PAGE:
Wouldn’t it be good if science were more scientific? As has been written many times now by many people, we are well out of the last century and ought therefore to act more twenty-first century.
Especially we should think more of the world as a whole instead of imagining humanity as the center pinnacle.
When it comes to intelligence, however, science still has humans at the ‘top’ of some ladder. We submit that that is not scientific. One hears often that a dog has the intelligence equivalent to that of a five-years old child, or that a cat has intelligence similar to a three-year old child.
Not only to we then treat animals as though they were like children; referring to dogs and horses as ‘boy’ or ‘girl’, but we think that we are the intelligent ones.
An adult horse is much smarter at horsesense than anyone. If a horse were intelligent IN THE WAYS THAT A HUMAN IS INTELLIGENT it would not be good at being a horse. Neither would a human ever pass the tests to measure horseness, obviously.
Humans are not ‘purely’ intelligent. Intelligence as we think of it is tied to primate biology. Our hands, our reliance on visual data, our use of verbal language (as if it were the only language) and all of the abilities which have evolved from these characteristics, are strictly primate. The smarter dolphin would be stupid to think to use them when she has not the physical body of a human. But most especially when communicating with other dolphins.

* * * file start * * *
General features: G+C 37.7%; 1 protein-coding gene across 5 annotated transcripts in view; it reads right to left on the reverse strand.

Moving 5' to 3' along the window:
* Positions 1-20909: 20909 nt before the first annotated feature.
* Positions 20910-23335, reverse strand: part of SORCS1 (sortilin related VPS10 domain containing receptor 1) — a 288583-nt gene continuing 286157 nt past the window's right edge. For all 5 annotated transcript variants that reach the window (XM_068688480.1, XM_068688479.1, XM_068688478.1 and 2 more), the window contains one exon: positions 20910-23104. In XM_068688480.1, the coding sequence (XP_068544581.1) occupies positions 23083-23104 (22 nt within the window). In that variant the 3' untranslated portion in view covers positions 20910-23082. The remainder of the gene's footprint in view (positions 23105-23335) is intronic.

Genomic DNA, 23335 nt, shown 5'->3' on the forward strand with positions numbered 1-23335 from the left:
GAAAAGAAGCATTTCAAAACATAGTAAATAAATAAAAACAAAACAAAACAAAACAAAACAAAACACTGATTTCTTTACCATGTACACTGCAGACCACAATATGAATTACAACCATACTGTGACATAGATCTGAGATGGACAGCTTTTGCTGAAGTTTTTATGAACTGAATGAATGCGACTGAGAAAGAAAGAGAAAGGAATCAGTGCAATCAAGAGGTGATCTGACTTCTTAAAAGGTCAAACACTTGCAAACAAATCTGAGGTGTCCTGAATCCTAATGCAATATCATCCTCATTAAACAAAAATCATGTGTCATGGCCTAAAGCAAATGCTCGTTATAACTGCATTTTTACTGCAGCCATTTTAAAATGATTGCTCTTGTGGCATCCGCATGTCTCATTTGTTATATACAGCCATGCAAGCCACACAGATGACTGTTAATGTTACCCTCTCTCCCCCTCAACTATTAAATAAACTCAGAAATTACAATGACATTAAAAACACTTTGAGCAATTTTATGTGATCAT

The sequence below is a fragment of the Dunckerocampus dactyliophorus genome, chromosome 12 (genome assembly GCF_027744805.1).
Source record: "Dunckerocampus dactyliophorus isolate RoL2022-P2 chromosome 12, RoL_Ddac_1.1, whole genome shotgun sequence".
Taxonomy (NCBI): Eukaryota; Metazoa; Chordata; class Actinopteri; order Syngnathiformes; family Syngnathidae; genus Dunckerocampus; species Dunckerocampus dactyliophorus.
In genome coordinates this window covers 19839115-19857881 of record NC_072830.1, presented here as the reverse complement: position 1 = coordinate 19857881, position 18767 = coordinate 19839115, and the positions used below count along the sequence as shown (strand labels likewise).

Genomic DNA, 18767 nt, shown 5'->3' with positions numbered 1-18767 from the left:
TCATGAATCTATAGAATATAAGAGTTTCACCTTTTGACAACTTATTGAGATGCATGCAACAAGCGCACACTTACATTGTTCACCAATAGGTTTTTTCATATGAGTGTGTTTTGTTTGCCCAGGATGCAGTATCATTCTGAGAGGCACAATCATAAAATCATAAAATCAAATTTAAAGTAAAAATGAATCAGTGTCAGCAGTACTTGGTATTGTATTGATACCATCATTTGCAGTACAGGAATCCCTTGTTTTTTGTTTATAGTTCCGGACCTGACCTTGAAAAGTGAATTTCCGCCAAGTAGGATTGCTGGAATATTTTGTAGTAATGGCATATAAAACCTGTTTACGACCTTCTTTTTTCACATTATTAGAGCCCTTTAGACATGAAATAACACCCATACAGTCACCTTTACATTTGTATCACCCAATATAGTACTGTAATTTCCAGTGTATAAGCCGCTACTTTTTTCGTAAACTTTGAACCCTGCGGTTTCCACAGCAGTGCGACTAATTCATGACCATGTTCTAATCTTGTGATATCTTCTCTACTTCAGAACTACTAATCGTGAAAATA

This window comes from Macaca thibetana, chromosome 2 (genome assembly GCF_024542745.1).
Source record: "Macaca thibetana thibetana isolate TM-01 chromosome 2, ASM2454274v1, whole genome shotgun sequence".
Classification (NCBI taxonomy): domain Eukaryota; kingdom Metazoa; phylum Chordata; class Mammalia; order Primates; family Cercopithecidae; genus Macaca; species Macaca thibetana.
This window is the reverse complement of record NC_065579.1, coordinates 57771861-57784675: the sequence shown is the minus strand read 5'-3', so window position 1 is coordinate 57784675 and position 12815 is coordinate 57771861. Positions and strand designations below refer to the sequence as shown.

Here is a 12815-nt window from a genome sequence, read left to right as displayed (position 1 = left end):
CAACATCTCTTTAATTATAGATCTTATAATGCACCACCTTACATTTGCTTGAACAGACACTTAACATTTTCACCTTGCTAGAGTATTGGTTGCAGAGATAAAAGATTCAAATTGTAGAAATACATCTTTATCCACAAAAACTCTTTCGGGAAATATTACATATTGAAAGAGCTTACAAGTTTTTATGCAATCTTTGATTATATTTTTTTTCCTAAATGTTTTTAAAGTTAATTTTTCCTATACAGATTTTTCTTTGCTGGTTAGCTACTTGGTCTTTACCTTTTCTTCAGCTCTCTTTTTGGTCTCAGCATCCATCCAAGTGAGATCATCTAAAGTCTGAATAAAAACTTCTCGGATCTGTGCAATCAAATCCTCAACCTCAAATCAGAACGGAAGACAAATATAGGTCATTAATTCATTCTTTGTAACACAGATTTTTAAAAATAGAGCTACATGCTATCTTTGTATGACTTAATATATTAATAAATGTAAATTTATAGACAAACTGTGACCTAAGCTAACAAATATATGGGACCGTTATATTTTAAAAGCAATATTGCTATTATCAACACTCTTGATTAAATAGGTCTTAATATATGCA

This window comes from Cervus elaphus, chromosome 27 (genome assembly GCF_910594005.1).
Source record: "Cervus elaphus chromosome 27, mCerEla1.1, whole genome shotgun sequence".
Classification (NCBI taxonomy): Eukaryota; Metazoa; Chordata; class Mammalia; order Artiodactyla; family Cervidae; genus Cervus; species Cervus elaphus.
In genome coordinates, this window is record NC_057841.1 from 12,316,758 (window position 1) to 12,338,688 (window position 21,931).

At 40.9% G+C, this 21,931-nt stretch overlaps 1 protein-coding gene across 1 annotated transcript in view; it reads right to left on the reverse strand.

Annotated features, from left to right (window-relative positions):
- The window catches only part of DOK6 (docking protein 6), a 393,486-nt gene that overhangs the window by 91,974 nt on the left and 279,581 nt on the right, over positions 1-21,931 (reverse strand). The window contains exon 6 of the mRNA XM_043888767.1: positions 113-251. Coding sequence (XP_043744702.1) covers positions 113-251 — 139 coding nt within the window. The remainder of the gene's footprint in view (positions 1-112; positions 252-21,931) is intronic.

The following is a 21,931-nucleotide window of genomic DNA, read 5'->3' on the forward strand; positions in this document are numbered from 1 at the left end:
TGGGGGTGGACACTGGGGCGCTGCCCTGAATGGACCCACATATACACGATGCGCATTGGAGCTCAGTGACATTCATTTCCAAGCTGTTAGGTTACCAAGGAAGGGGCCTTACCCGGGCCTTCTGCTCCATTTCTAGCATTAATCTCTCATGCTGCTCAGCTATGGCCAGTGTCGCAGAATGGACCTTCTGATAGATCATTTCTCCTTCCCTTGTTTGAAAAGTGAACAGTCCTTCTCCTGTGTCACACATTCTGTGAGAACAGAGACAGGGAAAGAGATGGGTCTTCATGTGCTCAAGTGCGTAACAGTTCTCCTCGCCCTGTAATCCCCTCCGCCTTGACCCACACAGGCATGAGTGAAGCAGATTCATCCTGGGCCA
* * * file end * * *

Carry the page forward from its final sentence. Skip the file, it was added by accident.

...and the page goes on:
Human intelligence is just that; not more, not pure. In the last century so much energy was put into discovering which animals could pass which tests to prove they were as smart as us (actually, to prove that they were not as smart as us).
Not very scientific.
What if biological sciences were to concentrate on how we humans might communicate to various other animals instead of trying to teach animals how to speak human language
‘What do you think is life — what sorts of things should be considered as living?’, we recently asked the intrepid Elisa Strinna during one of those long evening conversations one has.
‘Whatever is intelligent is alive’, she answered. Then she went on to explain her idea of intelligence. She used the stone called flint as an example of what she means: ‘It has its own integrity, it is complete no matter what. That is a kind of intelligence.’
Isn’t that an exceptional way of looking at, being in, the world? It is so inclusive and generous while being tough. And it shows in Elisa’s use of materials in her art and designs. One might imagine her addressing ‘Brother Sun, Sister Moon’, like St Augustine.